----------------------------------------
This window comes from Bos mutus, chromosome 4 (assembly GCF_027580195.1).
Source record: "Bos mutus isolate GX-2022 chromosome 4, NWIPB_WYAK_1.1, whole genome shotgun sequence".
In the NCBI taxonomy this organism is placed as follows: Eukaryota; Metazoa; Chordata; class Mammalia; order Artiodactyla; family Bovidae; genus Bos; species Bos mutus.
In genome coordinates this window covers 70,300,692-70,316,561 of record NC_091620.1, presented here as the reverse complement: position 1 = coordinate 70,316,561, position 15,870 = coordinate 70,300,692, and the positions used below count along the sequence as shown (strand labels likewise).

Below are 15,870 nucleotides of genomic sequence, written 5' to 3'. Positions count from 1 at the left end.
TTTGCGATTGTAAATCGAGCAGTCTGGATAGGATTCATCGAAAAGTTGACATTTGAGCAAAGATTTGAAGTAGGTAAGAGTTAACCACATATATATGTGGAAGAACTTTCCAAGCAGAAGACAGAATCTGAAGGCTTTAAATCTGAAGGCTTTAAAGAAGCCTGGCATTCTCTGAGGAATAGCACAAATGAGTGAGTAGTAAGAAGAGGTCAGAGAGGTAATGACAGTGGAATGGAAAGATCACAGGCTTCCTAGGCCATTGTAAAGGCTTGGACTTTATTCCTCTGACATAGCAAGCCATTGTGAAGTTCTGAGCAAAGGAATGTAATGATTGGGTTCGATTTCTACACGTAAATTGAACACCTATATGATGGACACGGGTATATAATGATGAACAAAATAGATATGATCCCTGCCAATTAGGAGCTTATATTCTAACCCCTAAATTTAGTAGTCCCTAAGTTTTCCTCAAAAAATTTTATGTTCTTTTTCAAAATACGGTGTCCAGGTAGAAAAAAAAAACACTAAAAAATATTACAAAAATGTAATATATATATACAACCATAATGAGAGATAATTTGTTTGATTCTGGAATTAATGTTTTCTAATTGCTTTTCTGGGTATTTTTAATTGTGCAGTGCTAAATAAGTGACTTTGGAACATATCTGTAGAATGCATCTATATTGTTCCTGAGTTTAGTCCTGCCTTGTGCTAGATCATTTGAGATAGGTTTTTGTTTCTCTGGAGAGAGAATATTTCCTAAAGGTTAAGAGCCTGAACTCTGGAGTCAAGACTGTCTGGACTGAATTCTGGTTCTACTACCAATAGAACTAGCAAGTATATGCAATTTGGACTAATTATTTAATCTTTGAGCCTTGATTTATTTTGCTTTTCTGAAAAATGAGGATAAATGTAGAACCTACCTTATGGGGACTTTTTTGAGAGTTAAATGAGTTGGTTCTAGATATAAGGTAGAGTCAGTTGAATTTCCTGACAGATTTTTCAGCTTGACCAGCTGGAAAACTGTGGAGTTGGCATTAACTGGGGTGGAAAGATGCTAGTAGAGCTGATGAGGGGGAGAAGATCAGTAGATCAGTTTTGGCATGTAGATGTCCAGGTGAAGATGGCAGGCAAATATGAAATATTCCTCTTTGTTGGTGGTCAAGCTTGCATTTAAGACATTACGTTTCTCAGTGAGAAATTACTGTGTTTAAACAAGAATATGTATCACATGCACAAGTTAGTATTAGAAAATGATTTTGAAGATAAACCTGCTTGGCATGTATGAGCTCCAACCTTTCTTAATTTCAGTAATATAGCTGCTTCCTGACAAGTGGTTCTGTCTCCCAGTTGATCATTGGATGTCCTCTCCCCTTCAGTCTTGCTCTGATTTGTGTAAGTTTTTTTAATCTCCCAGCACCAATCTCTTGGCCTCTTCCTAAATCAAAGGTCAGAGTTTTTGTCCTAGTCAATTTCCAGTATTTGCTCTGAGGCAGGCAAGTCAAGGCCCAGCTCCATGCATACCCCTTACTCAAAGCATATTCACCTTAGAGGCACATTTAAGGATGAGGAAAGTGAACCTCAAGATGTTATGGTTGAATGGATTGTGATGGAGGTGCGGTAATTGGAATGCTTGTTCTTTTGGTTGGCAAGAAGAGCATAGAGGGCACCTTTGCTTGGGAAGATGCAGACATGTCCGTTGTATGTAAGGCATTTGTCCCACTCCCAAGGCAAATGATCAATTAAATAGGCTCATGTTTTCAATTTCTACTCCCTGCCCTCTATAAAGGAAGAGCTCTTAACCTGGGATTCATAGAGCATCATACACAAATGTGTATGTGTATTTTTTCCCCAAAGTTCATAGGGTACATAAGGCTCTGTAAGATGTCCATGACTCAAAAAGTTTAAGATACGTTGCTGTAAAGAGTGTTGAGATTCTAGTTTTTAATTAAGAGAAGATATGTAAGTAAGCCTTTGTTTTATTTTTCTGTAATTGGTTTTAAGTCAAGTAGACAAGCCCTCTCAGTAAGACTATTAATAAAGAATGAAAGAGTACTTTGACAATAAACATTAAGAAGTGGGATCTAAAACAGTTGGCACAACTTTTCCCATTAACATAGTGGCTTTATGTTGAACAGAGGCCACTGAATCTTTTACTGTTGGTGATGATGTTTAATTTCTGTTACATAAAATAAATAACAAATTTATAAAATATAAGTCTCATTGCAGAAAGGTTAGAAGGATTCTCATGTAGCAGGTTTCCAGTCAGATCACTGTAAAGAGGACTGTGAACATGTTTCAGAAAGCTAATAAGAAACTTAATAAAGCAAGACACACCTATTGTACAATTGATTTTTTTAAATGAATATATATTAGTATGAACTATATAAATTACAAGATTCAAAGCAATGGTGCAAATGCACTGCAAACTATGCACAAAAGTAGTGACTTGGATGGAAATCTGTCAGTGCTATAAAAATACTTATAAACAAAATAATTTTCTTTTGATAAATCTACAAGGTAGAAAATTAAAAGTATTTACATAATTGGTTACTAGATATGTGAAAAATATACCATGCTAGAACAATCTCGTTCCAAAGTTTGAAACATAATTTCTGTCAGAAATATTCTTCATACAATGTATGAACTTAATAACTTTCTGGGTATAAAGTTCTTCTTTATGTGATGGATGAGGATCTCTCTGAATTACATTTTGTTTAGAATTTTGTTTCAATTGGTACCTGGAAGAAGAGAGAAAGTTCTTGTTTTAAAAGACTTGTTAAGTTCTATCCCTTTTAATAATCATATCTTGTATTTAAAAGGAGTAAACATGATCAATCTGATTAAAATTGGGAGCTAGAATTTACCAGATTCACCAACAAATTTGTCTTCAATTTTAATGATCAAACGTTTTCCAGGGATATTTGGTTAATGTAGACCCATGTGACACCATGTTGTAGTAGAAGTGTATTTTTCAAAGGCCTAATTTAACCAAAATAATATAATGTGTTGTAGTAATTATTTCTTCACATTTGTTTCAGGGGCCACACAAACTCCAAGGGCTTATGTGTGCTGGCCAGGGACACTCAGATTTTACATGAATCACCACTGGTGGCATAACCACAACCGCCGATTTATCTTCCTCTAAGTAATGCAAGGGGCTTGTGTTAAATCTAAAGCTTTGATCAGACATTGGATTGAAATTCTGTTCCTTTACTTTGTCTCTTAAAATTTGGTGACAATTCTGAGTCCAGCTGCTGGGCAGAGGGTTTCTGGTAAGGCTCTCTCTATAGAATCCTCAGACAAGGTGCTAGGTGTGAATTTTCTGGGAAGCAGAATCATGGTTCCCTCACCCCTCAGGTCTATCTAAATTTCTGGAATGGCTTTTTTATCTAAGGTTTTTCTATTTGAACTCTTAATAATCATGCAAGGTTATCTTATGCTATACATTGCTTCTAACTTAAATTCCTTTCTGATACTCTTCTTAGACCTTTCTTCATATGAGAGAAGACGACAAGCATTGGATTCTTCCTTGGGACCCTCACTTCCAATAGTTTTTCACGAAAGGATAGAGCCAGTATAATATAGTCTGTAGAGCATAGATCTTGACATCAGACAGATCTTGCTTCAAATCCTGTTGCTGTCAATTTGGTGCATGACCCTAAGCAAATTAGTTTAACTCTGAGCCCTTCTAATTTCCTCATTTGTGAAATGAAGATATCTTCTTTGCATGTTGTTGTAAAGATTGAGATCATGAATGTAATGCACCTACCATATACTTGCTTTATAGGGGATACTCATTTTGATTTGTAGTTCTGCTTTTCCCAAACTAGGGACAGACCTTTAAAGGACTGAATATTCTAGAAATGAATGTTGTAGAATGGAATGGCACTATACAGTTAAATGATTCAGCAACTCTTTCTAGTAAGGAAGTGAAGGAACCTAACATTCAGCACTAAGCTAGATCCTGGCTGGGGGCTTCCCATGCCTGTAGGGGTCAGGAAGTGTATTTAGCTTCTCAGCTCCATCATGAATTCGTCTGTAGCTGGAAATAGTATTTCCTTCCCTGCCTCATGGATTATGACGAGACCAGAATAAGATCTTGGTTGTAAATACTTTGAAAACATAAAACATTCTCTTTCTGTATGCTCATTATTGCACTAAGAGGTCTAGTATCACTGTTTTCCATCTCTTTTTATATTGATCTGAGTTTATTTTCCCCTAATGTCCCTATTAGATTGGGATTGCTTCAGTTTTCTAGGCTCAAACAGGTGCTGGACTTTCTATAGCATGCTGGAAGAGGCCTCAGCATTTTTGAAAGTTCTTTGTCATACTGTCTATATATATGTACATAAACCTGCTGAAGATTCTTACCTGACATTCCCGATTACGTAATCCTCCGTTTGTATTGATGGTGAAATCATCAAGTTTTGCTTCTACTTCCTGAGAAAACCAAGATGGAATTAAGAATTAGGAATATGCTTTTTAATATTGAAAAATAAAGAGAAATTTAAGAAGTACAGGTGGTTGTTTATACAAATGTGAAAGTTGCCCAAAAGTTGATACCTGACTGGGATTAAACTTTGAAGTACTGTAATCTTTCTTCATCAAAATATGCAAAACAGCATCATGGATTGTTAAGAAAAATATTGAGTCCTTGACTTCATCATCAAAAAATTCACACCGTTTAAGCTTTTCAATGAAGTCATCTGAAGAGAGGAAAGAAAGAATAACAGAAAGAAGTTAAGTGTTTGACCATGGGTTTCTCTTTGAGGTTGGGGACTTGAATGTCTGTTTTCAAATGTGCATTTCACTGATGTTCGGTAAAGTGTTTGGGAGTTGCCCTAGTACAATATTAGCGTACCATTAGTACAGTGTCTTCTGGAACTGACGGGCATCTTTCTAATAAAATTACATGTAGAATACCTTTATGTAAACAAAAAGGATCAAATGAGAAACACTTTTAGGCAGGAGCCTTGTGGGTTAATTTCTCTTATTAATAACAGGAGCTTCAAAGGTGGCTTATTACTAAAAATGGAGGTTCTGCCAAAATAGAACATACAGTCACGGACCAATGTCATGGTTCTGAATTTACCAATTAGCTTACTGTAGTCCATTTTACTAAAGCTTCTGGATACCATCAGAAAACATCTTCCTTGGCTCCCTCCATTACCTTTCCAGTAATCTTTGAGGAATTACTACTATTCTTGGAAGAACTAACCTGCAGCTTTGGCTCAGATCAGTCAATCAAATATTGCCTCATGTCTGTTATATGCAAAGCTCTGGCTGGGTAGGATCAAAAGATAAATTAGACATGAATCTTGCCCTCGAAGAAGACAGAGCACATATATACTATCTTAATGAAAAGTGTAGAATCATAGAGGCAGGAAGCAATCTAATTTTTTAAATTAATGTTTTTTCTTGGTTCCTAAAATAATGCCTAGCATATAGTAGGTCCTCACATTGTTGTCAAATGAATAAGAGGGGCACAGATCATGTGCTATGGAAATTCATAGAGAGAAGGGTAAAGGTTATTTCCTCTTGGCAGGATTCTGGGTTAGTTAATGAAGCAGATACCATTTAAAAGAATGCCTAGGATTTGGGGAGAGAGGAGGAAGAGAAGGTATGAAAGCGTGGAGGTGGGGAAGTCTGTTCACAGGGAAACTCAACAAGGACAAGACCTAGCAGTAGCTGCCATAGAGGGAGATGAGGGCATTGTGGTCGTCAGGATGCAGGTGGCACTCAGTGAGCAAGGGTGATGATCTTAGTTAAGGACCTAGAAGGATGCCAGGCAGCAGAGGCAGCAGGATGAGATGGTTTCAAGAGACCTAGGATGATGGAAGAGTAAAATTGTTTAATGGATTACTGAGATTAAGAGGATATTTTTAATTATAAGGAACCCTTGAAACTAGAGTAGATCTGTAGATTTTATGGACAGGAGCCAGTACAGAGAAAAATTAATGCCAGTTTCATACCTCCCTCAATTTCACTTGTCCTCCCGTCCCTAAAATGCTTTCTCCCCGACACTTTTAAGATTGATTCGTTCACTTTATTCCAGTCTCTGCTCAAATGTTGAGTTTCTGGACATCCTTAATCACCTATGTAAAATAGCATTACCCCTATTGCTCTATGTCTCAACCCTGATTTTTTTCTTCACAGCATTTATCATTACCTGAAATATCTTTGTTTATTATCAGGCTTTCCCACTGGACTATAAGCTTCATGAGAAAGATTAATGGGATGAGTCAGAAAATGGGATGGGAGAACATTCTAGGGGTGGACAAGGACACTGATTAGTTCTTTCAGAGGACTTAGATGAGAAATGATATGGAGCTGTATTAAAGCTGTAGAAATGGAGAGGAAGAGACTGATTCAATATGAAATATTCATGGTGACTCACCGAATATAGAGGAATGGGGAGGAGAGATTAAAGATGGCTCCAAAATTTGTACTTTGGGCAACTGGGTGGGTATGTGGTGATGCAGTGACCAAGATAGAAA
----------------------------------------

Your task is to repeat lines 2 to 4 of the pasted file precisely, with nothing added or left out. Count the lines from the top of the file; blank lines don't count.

Source record: "Bos mutus isolate GX-2022 chromosome 4, NWIPB_WYAK_1.1, whole genome shotgun sequence".
In the NCBI taxonomy this organism is placed as follows: Eukaryota; Metazoa; Chordata; class Mammalia; order Artiodactyla; family Bovidae; genus Bos; species Bos mutus.
In genome coordinates this window covers 70,300,692-70,316,561 of record NC_091620.1, presented here as the reverse complement: position 1 = coordinate 70,316,561, position 15,870 = coordinate 70,300,692, and the positions used below count along the sequence as shown (strand labels likewise).